image copyrightGetty Images
Jake lost millions of pounds trading cryptocurrencies. He does not want his identity known because he is still in treatment at one of the only hospitals in the UK that treats people who are obsessed with gambling on the value of the virtual currency.
Jake first bought Bitcoin – the most popular cryptocurrency – in 2015, but it was not until a big win a few years later that his trading spiralled out of control.
"I can pinpoint the exact moment it became a problem," he said. "I had been eroding the sum I put aside, but I entered a trade, and I was willing to risk that last amount I had.
"I ended up making back pretty much everything I lost in a single trade. The feeling was one of absolute euphoria."
Jake told BBC Scotland's The Nine that this high, coupled with difficulties in his marriage and personal life, quickly led to an addictive cycle.
His job at that time meant he was in charge of millions of pounds. He said that he soon took to trading money that was not his in the hope of repeating his first success.
He said: "The first time I took it, I lost it all in about 20 minutes one night. The market moved very rapidly and I liquidated everything.
"It was about 2am. I went back to bed and had to lie down next to my wife. She had no idea what I had been up to."
Jake had been facing criminal charges for embezzlement but was able to pay back £1.5m to his employer with the help of his family and is now in treatment for his addiction.
What is cryptocurrency? image copyrightGetty Images
Cryptocurrencies are digital money that is not issued by a bank. You can trade and invest these currencies like any other – and there are virtually no barriers to entry. The absence of regulation means the market can go up incredibly fast.
During the lockdown, the total value of all cryptocurrencies increased from about £175bn to more than £1.75tn.
Figures from the UK's financial watchdog show that hundreds of thousands of people in the UK hold these digital currencies.
But since the start of May, the market reached its highest-ever level and lost more than £1tn just a few weeks later.
With something this volatile, when you win, you win big. When you lose, you hit rock bottom.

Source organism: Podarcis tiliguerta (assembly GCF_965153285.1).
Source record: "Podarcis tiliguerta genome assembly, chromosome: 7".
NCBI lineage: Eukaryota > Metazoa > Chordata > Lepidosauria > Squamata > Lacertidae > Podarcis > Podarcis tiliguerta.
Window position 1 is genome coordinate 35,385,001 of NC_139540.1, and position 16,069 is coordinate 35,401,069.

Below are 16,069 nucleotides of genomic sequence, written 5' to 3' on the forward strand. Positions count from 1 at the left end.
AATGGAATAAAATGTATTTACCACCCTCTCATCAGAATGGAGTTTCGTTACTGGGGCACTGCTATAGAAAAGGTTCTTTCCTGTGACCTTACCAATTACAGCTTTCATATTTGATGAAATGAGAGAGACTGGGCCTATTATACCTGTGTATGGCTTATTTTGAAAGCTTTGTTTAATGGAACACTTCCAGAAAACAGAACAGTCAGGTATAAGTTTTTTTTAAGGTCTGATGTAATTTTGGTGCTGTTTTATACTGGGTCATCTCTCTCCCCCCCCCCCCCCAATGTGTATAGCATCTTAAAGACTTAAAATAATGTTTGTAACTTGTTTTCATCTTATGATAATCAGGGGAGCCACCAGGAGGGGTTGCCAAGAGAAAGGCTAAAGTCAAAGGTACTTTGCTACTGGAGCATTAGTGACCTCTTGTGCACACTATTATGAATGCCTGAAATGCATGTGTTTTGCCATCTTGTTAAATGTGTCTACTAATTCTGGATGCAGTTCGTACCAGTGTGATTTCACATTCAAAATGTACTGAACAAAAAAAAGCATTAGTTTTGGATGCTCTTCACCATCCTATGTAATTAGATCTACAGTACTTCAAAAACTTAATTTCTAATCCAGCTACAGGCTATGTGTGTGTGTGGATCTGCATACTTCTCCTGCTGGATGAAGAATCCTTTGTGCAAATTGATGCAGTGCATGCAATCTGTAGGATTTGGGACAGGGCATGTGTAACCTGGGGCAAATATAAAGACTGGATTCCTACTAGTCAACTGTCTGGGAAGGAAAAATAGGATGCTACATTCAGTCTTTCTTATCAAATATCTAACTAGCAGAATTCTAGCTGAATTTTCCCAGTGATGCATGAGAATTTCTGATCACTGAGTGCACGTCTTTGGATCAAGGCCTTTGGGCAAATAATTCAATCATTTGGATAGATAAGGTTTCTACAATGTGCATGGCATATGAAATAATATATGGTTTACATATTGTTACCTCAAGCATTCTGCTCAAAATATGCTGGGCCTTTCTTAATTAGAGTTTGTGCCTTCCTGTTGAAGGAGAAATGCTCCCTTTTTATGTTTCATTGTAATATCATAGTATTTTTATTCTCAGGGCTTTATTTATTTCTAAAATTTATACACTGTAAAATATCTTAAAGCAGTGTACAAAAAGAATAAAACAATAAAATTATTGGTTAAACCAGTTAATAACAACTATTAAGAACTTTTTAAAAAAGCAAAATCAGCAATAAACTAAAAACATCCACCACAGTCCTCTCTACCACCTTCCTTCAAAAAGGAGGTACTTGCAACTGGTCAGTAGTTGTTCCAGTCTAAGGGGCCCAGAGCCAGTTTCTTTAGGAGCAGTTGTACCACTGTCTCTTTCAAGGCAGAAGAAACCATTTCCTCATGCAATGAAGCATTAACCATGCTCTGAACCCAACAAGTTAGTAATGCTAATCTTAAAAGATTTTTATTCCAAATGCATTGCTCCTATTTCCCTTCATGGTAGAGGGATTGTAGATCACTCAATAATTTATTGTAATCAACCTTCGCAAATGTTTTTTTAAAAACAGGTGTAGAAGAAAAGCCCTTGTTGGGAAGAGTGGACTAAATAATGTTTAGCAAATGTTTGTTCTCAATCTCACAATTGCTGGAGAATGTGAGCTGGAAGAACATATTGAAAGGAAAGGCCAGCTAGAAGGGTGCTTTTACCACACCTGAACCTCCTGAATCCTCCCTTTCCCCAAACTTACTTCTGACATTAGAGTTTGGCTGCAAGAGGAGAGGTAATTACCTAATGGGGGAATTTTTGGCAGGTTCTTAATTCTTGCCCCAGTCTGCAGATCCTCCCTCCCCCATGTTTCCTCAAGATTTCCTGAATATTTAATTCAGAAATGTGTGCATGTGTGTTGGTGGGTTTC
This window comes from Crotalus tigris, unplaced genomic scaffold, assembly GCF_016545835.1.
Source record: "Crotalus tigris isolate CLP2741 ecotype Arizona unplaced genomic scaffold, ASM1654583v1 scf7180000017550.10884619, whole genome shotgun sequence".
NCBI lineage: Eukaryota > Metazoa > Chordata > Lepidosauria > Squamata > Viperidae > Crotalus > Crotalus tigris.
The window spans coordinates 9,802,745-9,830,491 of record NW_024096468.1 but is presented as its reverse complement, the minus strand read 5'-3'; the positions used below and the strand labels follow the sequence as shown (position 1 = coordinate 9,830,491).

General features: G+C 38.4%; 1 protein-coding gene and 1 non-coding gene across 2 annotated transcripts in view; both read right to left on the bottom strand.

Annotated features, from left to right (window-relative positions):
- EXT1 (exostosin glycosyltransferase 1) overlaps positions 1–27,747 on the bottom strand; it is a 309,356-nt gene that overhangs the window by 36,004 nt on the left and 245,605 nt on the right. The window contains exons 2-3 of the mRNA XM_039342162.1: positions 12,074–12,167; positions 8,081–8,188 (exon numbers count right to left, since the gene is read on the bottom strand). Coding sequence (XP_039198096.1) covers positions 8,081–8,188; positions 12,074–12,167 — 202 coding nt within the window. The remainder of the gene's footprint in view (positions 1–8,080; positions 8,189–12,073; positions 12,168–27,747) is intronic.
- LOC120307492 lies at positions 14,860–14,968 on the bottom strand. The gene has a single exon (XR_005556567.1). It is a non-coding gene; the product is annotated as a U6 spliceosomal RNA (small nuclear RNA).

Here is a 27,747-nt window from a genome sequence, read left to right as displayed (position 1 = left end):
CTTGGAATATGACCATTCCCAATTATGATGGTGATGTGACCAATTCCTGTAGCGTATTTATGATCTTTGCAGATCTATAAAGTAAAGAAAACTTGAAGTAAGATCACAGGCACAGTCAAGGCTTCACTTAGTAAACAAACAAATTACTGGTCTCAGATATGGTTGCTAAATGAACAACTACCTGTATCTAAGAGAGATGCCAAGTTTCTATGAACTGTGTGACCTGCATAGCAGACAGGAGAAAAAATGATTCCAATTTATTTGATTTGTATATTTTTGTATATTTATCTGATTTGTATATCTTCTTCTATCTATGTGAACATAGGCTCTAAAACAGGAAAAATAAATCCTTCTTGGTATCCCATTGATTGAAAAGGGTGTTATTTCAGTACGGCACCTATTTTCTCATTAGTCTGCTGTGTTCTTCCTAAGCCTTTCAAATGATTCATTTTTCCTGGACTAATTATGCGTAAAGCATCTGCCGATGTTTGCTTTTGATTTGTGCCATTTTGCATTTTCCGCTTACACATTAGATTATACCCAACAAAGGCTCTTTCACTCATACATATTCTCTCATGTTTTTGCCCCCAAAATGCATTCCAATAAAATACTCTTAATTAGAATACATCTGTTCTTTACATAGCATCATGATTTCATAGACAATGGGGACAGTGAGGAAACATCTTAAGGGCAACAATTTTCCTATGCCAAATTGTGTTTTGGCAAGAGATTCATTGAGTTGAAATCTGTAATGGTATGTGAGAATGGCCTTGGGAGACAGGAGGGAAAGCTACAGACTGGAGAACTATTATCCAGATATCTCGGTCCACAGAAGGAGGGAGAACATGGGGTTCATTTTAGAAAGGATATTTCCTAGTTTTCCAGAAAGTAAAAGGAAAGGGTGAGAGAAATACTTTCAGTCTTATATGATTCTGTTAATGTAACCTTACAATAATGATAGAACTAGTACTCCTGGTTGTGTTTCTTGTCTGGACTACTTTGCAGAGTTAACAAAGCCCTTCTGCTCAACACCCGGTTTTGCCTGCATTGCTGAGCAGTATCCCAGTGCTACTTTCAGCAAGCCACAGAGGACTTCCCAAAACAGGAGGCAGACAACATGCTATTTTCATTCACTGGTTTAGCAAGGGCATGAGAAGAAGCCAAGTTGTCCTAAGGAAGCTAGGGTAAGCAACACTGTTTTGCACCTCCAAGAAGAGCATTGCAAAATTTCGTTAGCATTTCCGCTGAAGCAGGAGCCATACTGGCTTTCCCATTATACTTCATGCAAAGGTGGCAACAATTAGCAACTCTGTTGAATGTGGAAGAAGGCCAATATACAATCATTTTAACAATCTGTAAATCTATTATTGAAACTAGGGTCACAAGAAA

'The crack cocaine of gambling'image captionTony Marini's clinic has treated more than 100 people for cryptocurrency addictions in the past few years
According to experts, cryptocurrency trading addicts show the same kind of behavioural addictions as problem gamblers.
There are no figures for the number of people addicted to cryptocurrency trading but Tony Marini, the lead counsellor at the cryptocurrency addiction clinic at Castle Craig hospital in Peebles, said they are seeing more and more people in Scotland.
"This is the crack cocaine of gambling because it is so fast," he said. "It's 24/7. It's on your phone, your laptop, it's in your bedroom."
The clinic has treated more than 100 people for cryptocurrency addictions in the past few years. It is the combination of constant availability and extreme volatility that leads people to his door, Mr Marini said.
"There are so many people out there that are trading cryptocurrency that are making money," he said. "And they're telling everyone that they're making money. We are not hearing from the people that are losing money."
'You carry horrendous guilt'image captionJen McAdam fell victim to a scam despite working in the IT sector
It is not just the market that can cause problems. The technology that enables cryptocurrencies is notoriously complicated, and if you are not careful, you could easily find yourself investing in a scam.
When Jen McAdam's father died a few years ago, she was still working in IT.
She heard about what she thought was a once-in-a-lifetime investment opportunity, which turned out to be a scam.
"My friends and family invested," she said. "Collectively, our total loss so far has been over 250,000 euros (£215,000).
"You carry horrendous guilt, shame, regret. You're just in a place of devastation."
Jen wants people to know the risks of investing in these assets, and warns those who do not understand the technology to stay away.
"If you want to invest, and you don't have any knowledge, you're gambling," she said. "You are taking a very high risk."
image copyrightCameron Blackimage captionCameron's employment opportunities vanished overnight when lockdown was announced
For some, the investment has paid off. Cameron has seen an amazing turnaround in his fortunes.
As a freelance musician, opportunities have been few and far between this past year. He can sum up how lockdown affected him in one word. "Devastating," he said.
"Gigs came to an end, schools closed, all my sources of income completely vanished," Cameron said.
When lockdown hit in March last year, he saw the market for cryptocurrencies was growing, and he decided to invest.
One year on, and in an otherwise difficult economy, he now has things to be cheerful about.
He said: "It's been a really great year of these assets increasing in value to the point where, at least for the short-term, I'm not going to have any financial worries.
"If I could have told myself last year that I'd have this sort of reserve, I don't know what I'd think.
"It's been such a relief."